“We have been preparing for this moment since back in 2007, 2008,” says Flash CEO John Lickrish. “One of the strategies we thought we were going to implement, or was going to happen organically, was a regional touring circuit.
“We thought it would be Greece, Turkey, Lebanon, ourselves, maybe Bahrain. In fact, we are dealing with content pushed through Israel, Sau- di, Qatar, Bahrain… hopefully India – we will see how that develops. Yeah, it’s a great thing. Obviously, having more content available takes us out of the position of feeling like everything that comes is something we have to deliver ourselves.”
Not every Gulf promoter emerged from the pandemic intact. Arab Media Group-owned Done Events, with its roster of Dubai-based festivals including RedFestDXB, Blended, and Dubai Jazz Festival, has ceased trading. Others, meanwhile, have emerged. Former Done Events live events manager Peter Green had already gone out on his own by the time of Done’s demise and now operates as GME Events. He sold 15,000 tickets in his first year of operation, promoting Russell Peters and Michael McIntyre at the Etihad Arena and The Kooks at the Coca-Cola Arena, as well as several more comedy shows at the Dubai Opera and the Dubai World Trade Centre.
“Saudi Arabia is a tricky market. It has the demand, but it is difficult to enter”
“All of those shows were obviously socially distanced,” says Green. “The venues can obviously take more, but we achieved far more than I thought we would, as a new promoter, with Covid restrictions in place. Shows are coming back now and restrictions are less, but it is still challenging with the ever-changing Covid landscape. I think the attitude now, though, is let’s get on with it, and let’s do what we can.”
Other promoters in Dubai include the jazz-focused Chillout Productions, founder of the Dubai Jazz Festival, and The Artist Network, whose events include Desert Groove – formerly Groove on the Grass – at the Dunes Resort in Ras Al Khaimah.
Meanwhile, after three years with the state-backed DGDA project, which is developing the historic town of Ad Diriyah into a national, cultural and tourist centre on the edge of Riyad, Ovesen is poised to return to his promoting roots with new venture T.O.P. Entertainment and will operate as an independent with offices in Saudi and the UAE, but also looking to organise events across Egypt, Kuwait, Bahrain, Qatar and Oman.
The leading ticketing company in the Gulf remains Platinumlist, which operates right across the region. “We sell 80% of UAE entertainment tickets and have been in KSA for six years,” says managing director Vassiliy Anatoli. “Our turnover in Saudi is larger than in UAE, although it’s hard to say what our market share is exactly.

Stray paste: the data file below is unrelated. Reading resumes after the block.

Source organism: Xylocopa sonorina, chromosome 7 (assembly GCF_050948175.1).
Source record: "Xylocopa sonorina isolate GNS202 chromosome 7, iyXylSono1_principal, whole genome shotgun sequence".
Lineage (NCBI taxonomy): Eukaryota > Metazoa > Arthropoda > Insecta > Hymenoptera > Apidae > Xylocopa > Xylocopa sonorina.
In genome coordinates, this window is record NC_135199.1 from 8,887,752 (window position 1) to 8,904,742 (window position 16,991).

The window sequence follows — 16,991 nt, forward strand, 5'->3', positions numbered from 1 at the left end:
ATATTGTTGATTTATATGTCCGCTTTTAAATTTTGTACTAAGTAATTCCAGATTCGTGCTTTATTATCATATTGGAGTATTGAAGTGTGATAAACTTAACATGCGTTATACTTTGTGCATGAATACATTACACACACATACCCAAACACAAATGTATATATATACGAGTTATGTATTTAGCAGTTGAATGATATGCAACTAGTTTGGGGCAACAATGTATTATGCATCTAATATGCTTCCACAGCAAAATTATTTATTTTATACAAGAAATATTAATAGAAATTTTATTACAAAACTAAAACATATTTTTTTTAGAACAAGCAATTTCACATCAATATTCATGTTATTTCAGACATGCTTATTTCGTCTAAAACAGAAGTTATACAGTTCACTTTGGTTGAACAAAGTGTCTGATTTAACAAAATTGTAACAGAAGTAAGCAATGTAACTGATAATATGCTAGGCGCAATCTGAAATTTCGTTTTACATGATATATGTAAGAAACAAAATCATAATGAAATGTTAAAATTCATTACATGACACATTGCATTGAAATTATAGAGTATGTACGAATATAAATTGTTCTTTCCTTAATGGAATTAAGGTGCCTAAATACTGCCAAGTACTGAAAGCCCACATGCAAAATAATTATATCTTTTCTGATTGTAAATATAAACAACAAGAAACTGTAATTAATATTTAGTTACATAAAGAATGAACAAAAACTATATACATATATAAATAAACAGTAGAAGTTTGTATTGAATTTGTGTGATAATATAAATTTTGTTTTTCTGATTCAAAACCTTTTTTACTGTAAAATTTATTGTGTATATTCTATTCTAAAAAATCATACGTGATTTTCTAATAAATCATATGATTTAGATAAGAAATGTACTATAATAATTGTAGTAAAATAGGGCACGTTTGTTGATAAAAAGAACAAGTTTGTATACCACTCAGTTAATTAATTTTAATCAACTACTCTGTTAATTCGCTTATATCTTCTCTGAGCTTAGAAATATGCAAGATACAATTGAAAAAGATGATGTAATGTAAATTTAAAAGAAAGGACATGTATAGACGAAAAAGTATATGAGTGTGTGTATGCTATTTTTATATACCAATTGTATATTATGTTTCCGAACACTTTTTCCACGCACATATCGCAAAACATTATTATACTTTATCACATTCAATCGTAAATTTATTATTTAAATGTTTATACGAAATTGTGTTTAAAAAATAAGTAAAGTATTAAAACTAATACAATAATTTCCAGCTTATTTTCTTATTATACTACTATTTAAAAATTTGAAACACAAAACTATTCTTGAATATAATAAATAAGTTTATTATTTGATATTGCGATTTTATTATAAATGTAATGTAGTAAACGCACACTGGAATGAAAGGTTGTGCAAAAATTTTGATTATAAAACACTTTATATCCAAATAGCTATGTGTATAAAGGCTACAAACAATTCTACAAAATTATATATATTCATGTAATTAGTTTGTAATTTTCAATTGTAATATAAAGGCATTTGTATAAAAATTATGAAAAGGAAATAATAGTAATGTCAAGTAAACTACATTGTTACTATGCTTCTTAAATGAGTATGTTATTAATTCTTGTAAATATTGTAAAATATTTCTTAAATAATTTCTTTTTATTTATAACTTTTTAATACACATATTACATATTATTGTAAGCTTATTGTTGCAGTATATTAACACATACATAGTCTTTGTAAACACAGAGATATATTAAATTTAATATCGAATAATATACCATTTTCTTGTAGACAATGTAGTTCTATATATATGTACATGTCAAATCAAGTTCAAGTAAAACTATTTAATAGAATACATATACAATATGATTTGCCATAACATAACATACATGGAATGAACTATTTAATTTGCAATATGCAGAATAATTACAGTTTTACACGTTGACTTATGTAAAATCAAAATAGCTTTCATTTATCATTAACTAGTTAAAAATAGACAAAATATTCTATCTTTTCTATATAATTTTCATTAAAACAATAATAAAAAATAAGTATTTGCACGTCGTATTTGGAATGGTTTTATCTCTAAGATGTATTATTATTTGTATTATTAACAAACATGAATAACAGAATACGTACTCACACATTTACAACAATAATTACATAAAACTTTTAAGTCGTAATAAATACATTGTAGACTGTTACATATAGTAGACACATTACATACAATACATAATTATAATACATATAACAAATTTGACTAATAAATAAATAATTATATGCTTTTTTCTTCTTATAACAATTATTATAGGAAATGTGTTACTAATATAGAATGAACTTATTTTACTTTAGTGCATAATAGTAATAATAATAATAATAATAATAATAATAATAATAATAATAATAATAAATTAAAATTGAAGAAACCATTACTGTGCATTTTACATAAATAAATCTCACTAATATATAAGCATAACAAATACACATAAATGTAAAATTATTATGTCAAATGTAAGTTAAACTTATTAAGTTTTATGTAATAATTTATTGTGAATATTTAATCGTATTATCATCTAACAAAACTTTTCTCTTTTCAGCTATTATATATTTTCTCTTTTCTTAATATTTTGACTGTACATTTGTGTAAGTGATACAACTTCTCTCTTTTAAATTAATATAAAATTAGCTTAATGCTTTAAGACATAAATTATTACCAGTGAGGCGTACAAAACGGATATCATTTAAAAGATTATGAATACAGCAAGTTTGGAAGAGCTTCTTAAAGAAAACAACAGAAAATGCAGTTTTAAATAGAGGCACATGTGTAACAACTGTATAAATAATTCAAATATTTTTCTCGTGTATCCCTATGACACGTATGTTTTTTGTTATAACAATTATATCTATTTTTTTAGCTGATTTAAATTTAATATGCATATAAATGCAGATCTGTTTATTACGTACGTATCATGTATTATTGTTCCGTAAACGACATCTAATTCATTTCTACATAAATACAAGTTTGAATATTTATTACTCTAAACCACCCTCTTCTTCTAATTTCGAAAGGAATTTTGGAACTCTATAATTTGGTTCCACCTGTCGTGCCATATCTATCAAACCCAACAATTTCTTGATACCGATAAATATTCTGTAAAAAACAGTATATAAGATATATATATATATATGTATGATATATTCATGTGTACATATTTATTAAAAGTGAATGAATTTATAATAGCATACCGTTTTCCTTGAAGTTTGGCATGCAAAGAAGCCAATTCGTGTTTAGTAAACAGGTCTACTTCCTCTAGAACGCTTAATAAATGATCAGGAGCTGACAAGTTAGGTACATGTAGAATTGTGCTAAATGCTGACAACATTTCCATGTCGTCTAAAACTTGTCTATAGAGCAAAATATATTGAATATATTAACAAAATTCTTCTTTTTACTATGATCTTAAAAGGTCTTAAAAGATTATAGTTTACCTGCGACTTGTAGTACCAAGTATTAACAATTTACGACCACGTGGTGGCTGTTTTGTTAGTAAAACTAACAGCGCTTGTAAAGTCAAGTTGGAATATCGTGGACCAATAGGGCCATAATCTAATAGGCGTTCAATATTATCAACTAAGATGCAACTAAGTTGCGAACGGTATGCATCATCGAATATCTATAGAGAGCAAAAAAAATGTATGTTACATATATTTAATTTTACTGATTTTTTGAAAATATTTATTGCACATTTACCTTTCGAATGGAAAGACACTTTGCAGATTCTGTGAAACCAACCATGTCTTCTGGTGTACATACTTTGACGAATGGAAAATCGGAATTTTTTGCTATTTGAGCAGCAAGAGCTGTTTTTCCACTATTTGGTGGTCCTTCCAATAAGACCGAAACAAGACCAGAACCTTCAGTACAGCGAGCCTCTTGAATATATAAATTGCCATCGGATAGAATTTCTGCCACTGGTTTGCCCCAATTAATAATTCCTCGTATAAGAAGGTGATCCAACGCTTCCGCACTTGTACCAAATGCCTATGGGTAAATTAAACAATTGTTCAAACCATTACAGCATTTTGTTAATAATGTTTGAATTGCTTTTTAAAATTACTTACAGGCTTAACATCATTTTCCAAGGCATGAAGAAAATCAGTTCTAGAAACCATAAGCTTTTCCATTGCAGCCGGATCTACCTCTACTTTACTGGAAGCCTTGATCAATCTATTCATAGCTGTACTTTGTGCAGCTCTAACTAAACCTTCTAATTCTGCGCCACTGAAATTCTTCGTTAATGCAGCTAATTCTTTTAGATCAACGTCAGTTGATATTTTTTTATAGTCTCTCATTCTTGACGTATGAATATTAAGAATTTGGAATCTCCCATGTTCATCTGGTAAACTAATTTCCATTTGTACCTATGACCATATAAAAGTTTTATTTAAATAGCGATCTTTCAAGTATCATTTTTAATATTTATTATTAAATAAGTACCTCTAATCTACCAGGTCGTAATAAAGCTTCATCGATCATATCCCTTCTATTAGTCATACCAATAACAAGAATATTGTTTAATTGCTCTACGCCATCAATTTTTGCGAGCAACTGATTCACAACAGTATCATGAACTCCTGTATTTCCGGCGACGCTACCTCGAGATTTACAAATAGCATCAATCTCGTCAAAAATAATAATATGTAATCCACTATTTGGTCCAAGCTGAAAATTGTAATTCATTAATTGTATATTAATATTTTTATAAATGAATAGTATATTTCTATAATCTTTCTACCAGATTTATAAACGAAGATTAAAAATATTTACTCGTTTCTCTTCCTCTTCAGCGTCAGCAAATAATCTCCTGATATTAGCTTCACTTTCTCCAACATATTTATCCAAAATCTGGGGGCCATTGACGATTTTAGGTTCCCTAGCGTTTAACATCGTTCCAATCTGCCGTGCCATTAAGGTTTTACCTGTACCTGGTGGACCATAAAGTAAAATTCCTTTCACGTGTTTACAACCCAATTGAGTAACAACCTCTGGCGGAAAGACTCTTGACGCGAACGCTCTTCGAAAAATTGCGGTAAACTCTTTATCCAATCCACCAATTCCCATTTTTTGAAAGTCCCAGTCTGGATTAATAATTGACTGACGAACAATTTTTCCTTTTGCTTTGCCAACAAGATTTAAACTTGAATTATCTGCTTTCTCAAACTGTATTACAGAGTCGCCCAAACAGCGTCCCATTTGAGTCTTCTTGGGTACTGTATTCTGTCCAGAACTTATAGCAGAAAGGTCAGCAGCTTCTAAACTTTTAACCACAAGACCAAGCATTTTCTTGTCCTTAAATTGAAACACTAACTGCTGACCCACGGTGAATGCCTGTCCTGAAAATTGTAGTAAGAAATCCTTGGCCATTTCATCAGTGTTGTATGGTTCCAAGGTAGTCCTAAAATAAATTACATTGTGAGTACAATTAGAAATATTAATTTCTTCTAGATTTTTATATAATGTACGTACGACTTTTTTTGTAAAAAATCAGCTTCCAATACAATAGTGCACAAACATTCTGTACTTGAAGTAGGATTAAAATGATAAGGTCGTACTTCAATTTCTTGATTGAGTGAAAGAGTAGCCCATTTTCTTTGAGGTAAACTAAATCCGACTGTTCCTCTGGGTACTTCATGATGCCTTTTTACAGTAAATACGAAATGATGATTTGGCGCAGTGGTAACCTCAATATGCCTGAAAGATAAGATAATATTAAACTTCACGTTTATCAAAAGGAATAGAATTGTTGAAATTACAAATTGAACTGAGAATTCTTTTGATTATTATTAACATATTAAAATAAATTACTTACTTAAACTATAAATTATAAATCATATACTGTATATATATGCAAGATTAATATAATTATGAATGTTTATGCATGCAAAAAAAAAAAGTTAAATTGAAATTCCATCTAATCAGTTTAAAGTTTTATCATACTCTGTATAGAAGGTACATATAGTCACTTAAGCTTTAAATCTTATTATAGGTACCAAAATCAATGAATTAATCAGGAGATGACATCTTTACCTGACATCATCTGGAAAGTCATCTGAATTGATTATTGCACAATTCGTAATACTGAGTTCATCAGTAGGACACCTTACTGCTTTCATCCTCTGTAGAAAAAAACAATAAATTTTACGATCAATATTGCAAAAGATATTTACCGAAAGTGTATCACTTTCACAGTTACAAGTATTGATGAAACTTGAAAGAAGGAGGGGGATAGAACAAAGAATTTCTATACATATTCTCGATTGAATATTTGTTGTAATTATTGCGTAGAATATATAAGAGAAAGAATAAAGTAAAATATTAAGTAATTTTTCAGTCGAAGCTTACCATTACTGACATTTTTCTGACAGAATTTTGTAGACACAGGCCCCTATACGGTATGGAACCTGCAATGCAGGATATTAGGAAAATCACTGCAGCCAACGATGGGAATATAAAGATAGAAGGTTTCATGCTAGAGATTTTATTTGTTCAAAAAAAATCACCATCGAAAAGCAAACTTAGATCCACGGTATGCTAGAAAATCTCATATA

“Saudi Arabia is a tricky market. It has the demand, but it is difficult to enter. It is hard to get independent event permits for organisers, and the majority of events are funded by the General Event Authority, which imposes the use of state-owned ticketing platforms.”
“We had a very successful Q1 of 2020 that helped us a lot with the rest of the troubled year”
Anatoli’s perspective on the pandemic is a widescreen one that neatly charts the ups and downs of the entire Gulf market. “We had a very successful Q1 of 2020 that helped us a lot with the rest of the troubled year. Despite the pandemic, many attractions kept operating and that is what we focused on whilst there were no events.
“2021 started well but was swiftly cut off by another spike in cases locally, which halted the industry for another four months. However, by March 2021, Saudi started making plans, and we won the tender for the Formula One Saudi Arabian Grand Prix 2021 and many other major projects, such as Rotana Concerts, the Evolution Exhibition, the Museum of Happiness, and the Diriyah Contemporary Art Biennale.
“Finally, the UAE resumed events in full swing by September 2021, which catapulted our revenues. Another major win was the 2021 Indian Premier League and ICC World Cup, which has sold over 350,000 tickets.”
In the coming years, Anatoli expects the biggest growth to come from Saudi Arabia and Egypt, though he also points to Oman, Bahrain, Qatar, and Kuwait as markets seeing comfortable growth. Other ticketing outlets in Dubai include bricks-and-mortar retailer Virgin Megastore, as well as Ticketmaster and Indian giant BookMyShow.
Dubai’s 17,000-cap arena Coca-Cola Arena, the first permanent, multi-purpose arena in an emirate that had been staging shows on laboriously converted brownfield sites on the edge of the city for years, opened in June 2019. It managed just nine months in operation before Covid closed its doors.
“On Feb 15, they announced all restrictions were removed. The only requirement now is that masks must be worn indoors”
Coca-Cola Arena general manager Mark Jan Kar describes the moment at ILMC 2020 when it became clear what the immediate impact of the encroaching pandemic would be (“I’ve never seen an insurance panel more engaged,” he says) and with precise recall of dates, fills in the story up to the present day.
“Everything came to a complete halt, but we had Iron Maiden in May, and we thought, ‘Okay, we’ll close for a month…’” he says, recalling the initial optimism of the times. “That obviously didn’t happen, but we undertook some behind-closed-doors activities for some government entities. Then we were an Ikea catalogue venue, and we were a venue for a movie set. We were very close to becoming a vaccine centre.”